TRC’s Radio Stack RS372 for Flight Simulation is so realistic that you can hardly tell the difference between the simulated Radio Stack and the real Bendix King Silver Line* products. Modelled after the most popular Radio Stack, as used in the Cessna 172 Skyhawk*, all details are precisely reproduced extremely close to the exact dimensions of the original radios.
The stack is constructed as a modular system. Each radio is a separate module and connected via a ribbon cable to the built in Radio Stack Controller, a microprocessor board which connects to your PC via USB running Flight Simulator Software. You can therefore change the order of how the radios fit in your panel.
The cabinet includes the RSC Controller board and the Power Supply.
The cabinet is also equipped with 6 rotary knobs to adjust the settings of the Altimeter Pressure, Heading, Autopilot Heading Bug, VOR1, VOR2 and ADF settings. This function is usefull when a flight simulator setting is used where the flight panel is displayed on the screen. This function can be disabled when the radio stack is used in combination with the simulated hardware gauges.
The Following units are included in the Radio Stack Tower
KMA28 Audio Panel
The functionality of the simulated KMA28 Audio Amplifier/Intercom/Marker Beacon Receiver is extremely close to the original product. Users can identify which receivers are selected by noting which of the green switch LEDs are illuminated. Push buttons labeled Nav 1, Nav 2, DME, MKR (Marker), ADF, AUX (auxiliary), and SPR (Speaker) are “latched” type switches (the latching function is indicated by a led).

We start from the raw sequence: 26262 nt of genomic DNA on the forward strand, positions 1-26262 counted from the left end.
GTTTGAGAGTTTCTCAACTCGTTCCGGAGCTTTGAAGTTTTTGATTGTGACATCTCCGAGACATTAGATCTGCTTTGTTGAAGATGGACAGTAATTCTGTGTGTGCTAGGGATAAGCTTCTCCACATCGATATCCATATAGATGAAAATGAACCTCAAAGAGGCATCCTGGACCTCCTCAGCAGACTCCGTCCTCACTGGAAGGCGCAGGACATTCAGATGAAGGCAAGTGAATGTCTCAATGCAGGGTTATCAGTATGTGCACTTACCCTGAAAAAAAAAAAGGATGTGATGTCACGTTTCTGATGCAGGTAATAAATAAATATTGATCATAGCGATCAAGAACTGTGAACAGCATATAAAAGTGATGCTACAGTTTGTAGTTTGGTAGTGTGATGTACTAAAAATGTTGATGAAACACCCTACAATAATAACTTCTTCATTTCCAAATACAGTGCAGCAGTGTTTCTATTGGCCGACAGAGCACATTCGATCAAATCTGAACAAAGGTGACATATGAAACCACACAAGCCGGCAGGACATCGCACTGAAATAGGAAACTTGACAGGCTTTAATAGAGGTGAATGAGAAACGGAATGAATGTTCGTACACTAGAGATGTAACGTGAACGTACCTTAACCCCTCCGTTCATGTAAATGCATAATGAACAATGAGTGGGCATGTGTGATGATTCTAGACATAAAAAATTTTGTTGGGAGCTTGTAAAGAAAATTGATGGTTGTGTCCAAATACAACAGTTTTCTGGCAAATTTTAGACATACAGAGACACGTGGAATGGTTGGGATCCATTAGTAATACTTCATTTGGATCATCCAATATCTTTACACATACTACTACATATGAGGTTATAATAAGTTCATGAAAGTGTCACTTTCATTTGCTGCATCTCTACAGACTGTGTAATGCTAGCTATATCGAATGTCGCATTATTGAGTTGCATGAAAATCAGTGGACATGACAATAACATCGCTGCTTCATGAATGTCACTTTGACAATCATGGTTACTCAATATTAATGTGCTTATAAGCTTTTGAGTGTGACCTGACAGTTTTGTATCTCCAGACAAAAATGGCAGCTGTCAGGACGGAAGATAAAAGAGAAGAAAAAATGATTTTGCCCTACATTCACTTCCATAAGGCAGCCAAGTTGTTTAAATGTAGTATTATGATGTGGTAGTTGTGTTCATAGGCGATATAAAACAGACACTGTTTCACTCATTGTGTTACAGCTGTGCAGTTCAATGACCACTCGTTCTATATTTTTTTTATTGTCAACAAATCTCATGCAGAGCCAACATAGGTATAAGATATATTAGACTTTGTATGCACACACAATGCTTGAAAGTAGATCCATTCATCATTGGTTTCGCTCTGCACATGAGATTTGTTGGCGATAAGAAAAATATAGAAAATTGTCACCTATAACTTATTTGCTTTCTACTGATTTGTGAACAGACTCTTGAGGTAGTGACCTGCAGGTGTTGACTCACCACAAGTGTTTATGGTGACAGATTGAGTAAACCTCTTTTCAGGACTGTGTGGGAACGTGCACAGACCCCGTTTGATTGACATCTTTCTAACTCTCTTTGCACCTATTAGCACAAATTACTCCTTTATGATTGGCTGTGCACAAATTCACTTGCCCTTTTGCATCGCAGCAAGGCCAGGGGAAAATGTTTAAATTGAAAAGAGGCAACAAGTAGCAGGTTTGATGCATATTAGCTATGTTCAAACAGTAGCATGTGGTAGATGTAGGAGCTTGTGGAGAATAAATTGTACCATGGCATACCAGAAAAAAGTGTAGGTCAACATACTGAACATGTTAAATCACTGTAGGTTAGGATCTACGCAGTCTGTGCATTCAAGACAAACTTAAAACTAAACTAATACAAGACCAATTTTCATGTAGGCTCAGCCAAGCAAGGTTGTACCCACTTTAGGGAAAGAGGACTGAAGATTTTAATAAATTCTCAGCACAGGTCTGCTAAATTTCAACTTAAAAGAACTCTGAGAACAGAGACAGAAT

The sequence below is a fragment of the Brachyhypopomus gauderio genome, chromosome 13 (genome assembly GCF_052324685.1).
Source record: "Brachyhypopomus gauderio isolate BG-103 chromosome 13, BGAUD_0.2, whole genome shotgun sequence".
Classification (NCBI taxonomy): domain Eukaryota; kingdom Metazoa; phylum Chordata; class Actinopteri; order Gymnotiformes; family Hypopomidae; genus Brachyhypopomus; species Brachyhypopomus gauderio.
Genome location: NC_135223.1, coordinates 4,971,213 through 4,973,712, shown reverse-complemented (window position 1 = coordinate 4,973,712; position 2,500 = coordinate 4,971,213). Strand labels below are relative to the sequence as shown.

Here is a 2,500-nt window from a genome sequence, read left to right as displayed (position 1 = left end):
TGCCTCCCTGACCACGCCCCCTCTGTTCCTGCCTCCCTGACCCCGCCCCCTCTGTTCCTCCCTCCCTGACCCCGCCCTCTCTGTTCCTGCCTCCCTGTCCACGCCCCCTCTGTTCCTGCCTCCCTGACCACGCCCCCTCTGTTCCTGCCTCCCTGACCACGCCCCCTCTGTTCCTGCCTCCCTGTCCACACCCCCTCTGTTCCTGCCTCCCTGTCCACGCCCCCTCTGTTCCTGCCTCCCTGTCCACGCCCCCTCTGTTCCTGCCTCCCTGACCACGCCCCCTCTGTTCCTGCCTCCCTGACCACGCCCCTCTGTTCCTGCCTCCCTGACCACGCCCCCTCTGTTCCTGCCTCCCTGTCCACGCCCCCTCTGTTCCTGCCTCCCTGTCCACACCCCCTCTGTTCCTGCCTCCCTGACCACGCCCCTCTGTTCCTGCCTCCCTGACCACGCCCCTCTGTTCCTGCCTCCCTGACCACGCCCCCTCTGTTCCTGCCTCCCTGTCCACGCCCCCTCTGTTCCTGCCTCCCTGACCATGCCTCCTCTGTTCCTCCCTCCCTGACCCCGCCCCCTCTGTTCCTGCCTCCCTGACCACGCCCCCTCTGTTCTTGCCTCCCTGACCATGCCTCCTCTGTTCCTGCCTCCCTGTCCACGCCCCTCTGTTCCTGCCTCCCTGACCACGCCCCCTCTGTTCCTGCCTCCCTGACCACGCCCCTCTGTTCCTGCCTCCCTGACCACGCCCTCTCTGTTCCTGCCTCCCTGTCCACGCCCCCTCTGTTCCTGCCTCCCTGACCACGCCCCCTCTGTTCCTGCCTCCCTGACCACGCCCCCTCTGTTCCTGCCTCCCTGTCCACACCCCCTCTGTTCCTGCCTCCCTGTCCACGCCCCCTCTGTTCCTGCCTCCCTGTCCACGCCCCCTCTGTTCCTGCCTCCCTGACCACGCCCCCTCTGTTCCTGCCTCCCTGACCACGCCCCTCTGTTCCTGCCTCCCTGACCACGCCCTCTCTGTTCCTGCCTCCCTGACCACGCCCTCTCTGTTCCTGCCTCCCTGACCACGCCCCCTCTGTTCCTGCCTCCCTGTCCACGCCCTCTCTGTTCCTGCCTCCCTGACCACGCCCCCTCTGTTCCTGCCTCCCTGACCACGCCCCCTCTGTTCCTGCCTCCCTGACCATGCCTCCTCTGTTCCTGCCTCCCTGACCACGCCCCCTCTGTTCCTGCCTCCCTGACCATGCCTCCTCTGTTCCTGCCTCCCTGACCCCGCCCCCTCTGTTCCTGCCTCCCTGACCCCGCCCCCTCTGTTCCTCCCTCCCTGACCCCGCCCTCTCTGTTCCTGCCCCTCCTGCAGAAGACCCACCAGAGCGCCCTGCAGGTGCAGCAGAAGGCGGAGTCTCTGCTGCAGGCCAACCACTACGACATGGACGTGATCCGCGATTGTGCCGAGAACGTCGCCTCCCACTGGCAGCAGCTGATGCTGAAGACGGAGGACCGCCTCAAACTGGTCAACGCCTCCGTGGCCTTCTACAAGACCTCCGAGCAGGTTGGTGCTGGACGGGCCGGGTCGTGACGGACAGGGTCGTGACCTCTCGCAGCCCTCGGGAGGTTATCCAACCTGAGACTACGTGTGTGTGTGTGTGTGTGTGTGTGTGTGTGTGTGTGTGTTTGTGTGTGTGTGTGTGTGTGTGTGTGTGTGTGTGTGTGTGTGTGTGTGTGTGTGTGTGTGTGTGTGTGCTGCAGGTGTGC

The RSC372 Radio Stack is equipped with two KX155A/165A radios. The unit has a so-called CDI (Course Deviation Indicator). The vertical “needle” moves side to side similar to a mechanical CDI. When the needle is centered, the aircraft is on the selected OBS course. When the active frequency is tuned to a VOR frequency, the center of the CDI scale displays the “TO” or “FROM” indicator.
The unit is channeled internally with its own two concentric frequency selection knobs. The smaller of the two knobs has an “in” and an “out” position. When in the “in” position, this small-er knob changes the 0.1 MHz digit (0.0, 0.1, 0.2, etc.). When pulled “out”, it adds 0.05 MHz to the frequency and tunes in 0.1 MHz steps (0.05, 0.15, 0.25, etc.). The outer, larger knob changes the larger digits (1 MHz, 10 MHz).
Like other Mode A/Mode C transponders, the KT 76C replies with any one of 4,096 codes, which differ in the position and number of pulses transmitted. By “replying” to ground transmissions, your KT 76C enables ATC computers to display aircraft identification, altitude and ground speed on Enroute, Approach or Departure Control radar screens. When the IDENT button is pressed, your aircraft will be positively identified to the Air Traffic Controller. The KT76C also displays Flight Level Altitude, marked by the letters “FL” and a number in hundreds of feet, on the left side of the display.
The active frequency (to which the ADF is tuned) is displayed in the left side of the window at all times. A standby frequency is displayed in the right side when “FRQ” is annunciated. The standby frequency is placedin “blind” memory when either FLT (Flight Time) or ET (Elapsed Time) mode is selected. With “FRQ”on, the standby frequency is selected using the frequency select knobs which may be rotated either clockwise or counterclockwise. Pull the small inner knob out to tune 1’s. Push the smaller inner knob in to tune 10’s. The outer knob tunes the 100’s and the 1000’s up to 1799.
The TRC autopilot simulator is based on the KAP 140 Autopilot System from Honeywell, which is a rate based digital autopilot system offering smoothperformance and enhanced features found only in more expensive autopilots. This system brought digital technology and reliability into the light aircraft cockpit. Internal monitors keep constant track of the KAP 140’s status and provide for automatic shutdown of the autopilot or trim system in the event of a malfunction.